03 May 2010

Friending

Much is made of the need for pastors' families not to "get too close" to members of their congregation. I wonder if it's too much in these Facebooky latter days. People are not idiots. They can tell if they're being thought of more as lab specimens or movie extras than human beings. Especially now that it's so common for people to keep their "real" friends online, I think, barring the messed-up-parish scenario, the pastor's wife is well advised to be at least as careful about keeping too great a distance between herself and her geographical/congregational neighbors as she is about getting too close.

It's true that I don't really have a close mom friend here where we live. But I do have friends. As it happens, the ladies who keep the same hours I do are mostly retired, since most women my age work. So when my friends see to it that I get out of the house, which they are very kind in doing, they've got a generation on me. But they're still my friends, and we know what's going on in each others' lives. We don't "not count" because we're of different ages and places in life. In fact, that distance can make it easier since we're not all judging each other about who's going to go home and use formula or Pampers or Baby Einstein or conventionally cultivated kumquats whatever else is maternal contraband this month. They're past the need to take my weird life personally.

As nice as you girls all are, there's not one of you who stops by for a chat when I'm out hanging laundry, or can run over to listen for the napper when Dad gets called away on dentist day.

Not all parishes can roll this way; some are just too screwed up. But in a parish that isn't too screwed up, it's ok to have friends. We don't have to be BFF, but it's also doesn't benefit anyone for pastors' wives to think or act like they're not really part of life where they live merely by virtue of their being pastors' wives. Once again, we're not as special or important as they love telling us at those drag-your-wife-along meetings at the seminary. Support local business, eat local food, and, as the situation allows and to whatever extent is prudent, have local friends. And don't get discouraged too quickly. It takes time.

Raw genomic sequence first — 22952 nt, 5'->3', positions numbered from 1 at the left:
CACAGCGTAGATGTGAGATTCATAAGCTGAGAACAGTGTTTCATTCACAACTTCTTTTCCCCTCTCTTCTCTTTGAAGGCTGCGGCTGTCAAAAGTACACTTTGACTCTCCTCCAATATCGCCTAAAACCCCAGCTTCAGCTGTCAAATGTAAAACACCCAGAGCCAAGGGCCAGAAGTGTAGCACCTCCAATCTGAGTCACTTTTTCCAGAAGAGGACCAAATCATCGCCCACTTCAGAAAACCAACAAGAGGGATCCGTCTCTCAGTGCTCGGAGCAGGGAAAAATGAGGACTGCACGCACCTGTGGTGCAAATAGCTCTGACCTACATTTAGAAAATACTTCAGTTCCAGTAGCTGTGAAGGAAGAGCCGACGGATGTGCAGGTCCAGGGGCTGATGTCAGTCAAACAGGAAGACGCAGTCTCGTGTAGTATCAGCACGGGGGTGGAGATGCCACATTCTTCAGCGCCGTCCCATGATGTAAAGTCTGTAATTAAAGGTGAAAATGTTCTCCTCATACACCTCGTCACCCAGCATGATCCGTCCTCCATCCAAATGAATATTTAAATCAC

13 comments:

Untamed Shrew said...

Amen and glory, hallelujah. My closest parish friend turns 70 this summer. Since she is the organist and music director, we spend a good amount of time together. But even without those occasions, we still go for walks and eat together. She's one of the few my quirky kids are comfortable with, and I just don't know what I'd do without her.

William Weedon said...

If you will pardon a pastor's perspective: Amen! What the pastor and his wife must guard against is favoritism, not friendship. Agape sanctifies all things - including phileo.

Dakotapam said...

We're in a very small mission congregation. This changes the friendship dynamic. I have friends in and out of church, and I think it has been beneficial to all!

Katy said...

I was just thinking yesterday about how the "my real friends are on the internet" mindset is sometimes a form of self-idolatry. As if all your "closest" friends who understand you the "best" have to be exactly like you--have the same interests, styles, politics, philosophies, age of kids, etc. We go look for people like us online. (Don't get me wrong, I really enjoy this blog and other obscure subcultures of which I am a part :D ) I know this is't exactly what you are talking about, Rebekah, but it made me think of it.

We are close friends with our pastor and his wife, but we live 50miles apart (for over a year now--we moved). It's hard to get together much, especially when 6 children 5 and under are involved. I'm friends with the lady across the street, a Covenant youth pastor's wife, and she has 4 young children.

But my closest, closest friends (besides DH) tend to be 4-5 friends from highschool who are unmarried (except for one), and my MIL.

Elephantschild said...

Been here five years and have been doing everything I can to try to connect locally, and it just isn't happening.

At a certain point, you get tired of the conversation dying when you try to join in, of the circle not opening when you approach a group, of having conversations conducted over your head.